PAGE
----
The above image depicts the 56 acre field Erich consults and flies. The black lines running north and south outline the different nitrogen test areas:

1. Standing water at harvest, proving a drowned-out spot.
2. A known area of water drainage issues.
3. Diagonal area shows water drainage damage.
4. Red shown in two rows depicts low nitrogen levels.

 

To further analyze the data, the transparency of the field map was altered to better visualize the levels of nitrogen placed in each row:

Blue = 250 high rate
Yellow = 200 medium rate
Green = 150 medium rate
Orange = 100 low rate
Purple = no data

This image depicts the same field, but this time with its soil types outlined.

Following the above image, this map once again had the transparency adjusted to better depict the varying soil types:

Blue = coarser texture, darker colored soil
Yellow = coarser texture, lighter colored soil
Green = nominal
Orange = finer texture, darker colored soil (finer soil, highest water holding capacity) 
Purple = finer texture, lighter colored soil

Complete NDVI map from field.

Yield map matches closely with NDVI map captured 3 months prior.

Erich’s client was aware of the water issues in his field. He had taken previous measures to try and alleviate this problem, such as placing drain tile every 40 feet. However, when he received the images Erich generated with Botlink’s software, he was amazed. The fact that a drone was able to capture this information from hundreds of feet in the air and turn it into meaningful data was “priceless” for him.

The client was able to immediately alter their crop management style. Based on the success of the flights — and the NDVI imagery matching the yield — Erich and his client plan to fly the field earlier. Drones allow them to be more proactive and reduce  the amount of nitrogen placed on specific areas in the field far sooner. Drones also allow Erich to fly the field again once the corn is roughly shoulder height to determine the last spray of nitrogen. Using NDVI maps, they can now identify green areas as higher yield areas and focus nitrogen spraying there, while spending less money and nitrogen into red areas identified on the map where the yield is already expected to be low. Drones are reducing the overspraying of nitrogen, ultimately saving Erich’s customer money.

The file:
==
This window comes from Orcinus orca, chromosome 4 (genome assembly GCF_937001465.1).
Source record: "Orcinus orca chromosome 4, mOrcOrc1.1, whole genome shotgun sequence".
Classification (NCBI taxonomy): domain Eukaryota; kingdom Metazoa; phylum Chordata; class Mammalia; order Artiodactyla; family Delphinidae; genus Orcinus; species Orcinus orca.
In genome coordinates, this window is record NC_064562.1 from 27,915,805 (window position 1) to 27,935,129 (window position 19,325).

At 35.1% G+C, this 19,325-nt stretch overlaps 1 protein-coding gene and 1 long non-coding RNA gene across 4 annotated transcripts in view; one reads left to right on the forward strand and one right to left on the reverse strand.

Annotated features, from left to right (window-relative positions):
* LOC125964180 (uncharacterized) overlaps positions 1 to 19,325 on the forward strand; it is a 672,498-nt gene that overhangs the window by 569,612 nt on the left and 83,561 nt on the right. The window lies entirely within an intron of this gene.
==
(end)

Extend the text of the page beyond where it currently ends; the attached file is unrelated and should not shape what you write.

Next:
Conclusion

At the end of the day, the process of scouting a field still takes time. But drones can deliver an 80-95% better success rate of finding issues in the field. They provide precision ag with an efficient, cost-effective manner of scouting. They have the potential to save agronomists and farmers time and valuable resources while also increasing yields.

To learn how Botlink drone software can help your business, begin your free trial or chat with one of our specialists. Download our free Botlink Capture mobile app for Android devices to start flying today!

 

The content & opinions in this article are the author’s and do not necessarily represent the views of AgriTechTomorrow